Commentary: Will 2021 be the year we solve the mattress recycling problem?
UNTHA’s XR3000C paper shredder is helping Textenk in the UK achieve its goal of diverting one million mattresses per year.
By investing in machines that have been specially developed for this application, mattress recycling can quickly become a revenue-generating process.
For example, after 18 months of research, design and development, an automated mattress recycling line is now fully operational at textsk in the UK
With two UNTHA XR3000C document shredders, TEXTK plans to remove one million mattresses from the landfill every year.
The facility, which the organization considers to be the most advanced bulky waste recycling facility in the UK, can mechanically disassemble a mattress in just 30 seconds, compared to the seven minutes it would take a skilled worker to manually disassemble this complex type of product.
UNTHA’s rugged machines – with a nearly 9-foot-8-inch loading opening perfect for this bulky waste stream – effortlessly shred mattresses to <2 "particle size to free the steel from the herd. The sophisticated downstream technology then separates clean stoves from contaminated material, which is returned for re-shredding to ensure a 100 percent recycling rate.
Textk Director Allen Jackson commented on her installation: “In 2017, an estimated 7 million mattresses were disposed of at a cost of at least £ 20 million (US $ 26.2 million) before transportation and handling were considered. associated with illegal dumping, not to mention the environmental and trade costs of making new substitutes, it means the impact of this waste stream is increasing rapidly.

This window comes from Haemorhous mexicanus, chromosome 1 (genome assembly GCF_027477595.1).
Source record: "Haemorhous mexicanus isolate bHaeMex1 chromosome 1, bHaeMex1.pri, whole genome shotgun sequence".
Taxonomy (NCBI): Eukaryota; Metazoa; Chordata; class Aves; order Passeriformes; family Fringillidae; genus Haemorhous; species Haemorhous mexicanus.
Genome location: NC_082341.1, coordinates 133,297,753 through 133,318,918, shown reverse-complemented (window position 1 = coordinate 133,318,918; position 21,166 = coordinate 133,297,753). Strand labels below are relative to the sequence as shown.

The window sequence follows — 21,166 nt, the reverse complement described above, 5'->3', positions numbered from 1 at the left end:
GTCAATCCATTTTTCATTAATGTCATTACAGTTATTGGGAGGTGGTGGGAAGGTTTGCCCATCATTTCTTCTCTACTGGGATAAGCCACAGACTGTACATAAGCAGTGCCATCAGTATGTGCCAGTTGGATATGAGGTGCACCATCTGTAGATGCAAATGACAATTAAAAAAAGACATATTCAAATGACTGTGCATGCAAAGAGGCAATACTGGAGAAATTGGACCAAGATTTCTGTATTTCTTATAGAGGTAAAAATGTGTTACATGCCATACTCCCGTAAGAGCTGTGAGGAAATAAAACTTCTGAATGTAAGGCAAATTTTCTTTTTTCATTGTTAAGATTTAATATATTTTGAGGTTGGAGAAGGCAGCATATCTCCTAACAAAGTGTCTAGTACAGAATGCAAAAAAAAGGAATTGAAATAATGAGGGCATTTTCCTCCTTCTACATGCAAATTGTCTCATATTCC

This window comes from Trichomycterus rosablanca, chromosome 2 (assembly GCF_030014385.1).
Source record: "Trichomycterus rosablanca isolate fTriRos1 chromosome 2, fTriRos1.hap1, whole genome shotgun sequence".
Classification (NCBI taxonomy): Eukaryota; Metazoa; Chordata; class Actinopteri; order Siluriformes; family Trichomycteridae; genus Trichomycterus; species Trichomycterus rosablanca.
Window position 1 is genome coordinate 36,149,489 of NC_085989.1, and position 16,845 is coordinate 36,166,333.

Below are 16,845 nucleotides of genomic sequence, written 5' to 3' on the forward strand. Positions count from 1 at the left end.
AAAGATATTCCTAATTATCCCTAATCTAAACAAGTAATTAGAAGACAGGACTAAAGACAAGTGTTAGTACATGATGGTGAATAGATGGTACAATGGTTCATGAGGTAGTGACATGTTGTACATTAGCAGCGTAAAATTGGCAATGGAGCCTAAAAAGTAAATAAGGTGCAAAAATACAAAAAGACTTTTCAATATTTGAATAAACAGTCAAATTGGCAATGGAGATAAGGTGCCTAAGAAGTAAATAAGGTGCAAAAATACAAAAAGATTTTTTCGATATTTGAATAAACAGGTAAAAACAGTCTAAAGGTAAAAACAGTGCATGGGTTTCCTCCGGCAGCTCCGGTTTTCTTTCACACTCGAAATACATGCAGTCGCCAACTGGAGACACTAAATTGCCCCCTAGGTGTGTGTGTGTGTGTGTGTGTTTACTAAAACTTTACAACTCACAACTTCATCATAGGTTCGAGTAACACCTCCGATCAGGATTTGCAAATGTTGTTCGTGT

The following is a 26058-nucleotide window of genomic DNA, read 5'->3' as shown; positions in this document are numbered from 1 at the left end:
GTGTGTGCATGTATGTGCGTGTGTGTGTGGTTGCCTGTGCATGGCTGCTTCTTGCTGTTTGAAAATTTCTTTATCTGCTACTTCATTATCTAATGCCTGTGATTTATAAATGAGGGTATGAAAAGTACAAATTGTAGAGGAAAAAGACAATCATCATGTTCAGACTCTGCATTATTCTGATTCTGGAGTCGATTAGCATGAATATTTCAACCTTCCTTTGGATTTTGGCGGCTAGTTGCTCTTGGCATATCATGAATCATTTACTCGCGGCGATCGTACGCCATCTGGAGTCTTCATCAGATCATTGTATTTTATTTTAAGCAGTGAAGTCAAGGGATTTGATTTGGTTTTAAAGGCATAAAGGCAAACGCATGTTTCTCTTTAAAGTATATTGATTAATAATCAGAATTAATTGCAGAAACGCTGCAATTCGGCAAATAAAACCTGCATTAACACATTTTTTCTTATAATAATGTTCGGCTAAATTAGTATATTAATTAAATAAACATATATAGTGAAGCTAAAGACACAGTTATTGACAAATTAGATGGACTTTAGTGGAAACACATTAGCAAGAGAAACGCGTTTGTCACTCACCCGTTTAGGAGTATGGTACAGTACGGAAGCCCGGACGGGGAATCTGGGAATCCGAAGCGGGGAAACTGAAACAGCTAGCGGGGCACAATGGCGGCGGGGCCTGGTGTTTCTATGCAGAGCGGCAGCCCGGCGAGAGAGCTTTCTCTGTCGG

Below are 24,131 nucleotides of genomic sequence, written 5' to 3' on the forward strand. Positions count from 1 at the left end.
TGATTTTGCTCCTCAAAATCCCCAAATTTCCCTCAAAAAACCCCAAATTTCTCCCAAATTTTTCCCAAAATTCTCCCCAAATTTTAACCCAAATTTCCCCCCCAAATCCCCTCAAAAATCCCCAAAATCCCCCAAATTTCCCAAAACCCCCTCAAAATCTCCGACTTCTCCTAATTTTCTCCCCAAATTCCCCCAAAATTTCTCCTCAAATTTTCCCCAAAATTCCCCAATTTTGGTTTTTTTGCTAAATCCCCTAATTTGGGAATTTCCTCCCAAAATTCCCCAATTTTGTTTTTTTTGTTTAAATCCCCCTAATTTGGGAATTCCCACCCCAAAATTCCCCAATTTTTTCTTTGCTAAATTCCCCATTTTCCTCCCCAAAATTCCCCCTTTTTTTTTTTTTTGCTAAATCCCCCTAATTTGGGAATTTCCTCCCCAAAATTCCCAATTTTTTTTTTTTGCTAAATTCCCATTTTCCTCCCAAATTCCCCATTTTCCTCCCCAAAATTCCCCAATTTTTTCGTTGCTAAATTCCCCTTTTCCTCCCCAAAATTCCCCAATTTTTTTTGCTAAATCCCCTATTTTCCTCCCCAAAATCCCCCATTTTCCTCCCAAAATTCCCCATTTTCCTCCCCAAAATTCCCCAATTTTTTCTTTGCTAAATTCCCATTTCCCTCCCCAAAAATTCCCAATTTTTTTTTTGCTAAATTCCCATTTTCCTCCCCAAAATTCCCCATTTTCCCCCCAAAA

“As government initiatives gradually seek improved strategies for handling bulky waste, we realized that we needed to go faster and so we focused on developing our own automated line.
“After considerable investment, the system will be installed, tried and tested and is now expected to divert a million mattresses from the landfill in the next 12 months alone. But we don’t want to stop there – we are already thinking about creating additional special recycling lines for bulky waste in other parts of the country. ”
The industry took a leap forward, and what Textek has done is really inspiring. As part of the technology selection process, several paper shredders were rigorously vetted and the XR was put in for a week-long on-site test to prove it can handle the wide variety of foam and innerspring mattresses currently being disposed of in the UK as a result of which TEXTK took the Return machine for a second try to ensure equipment was able to meet capacity targets.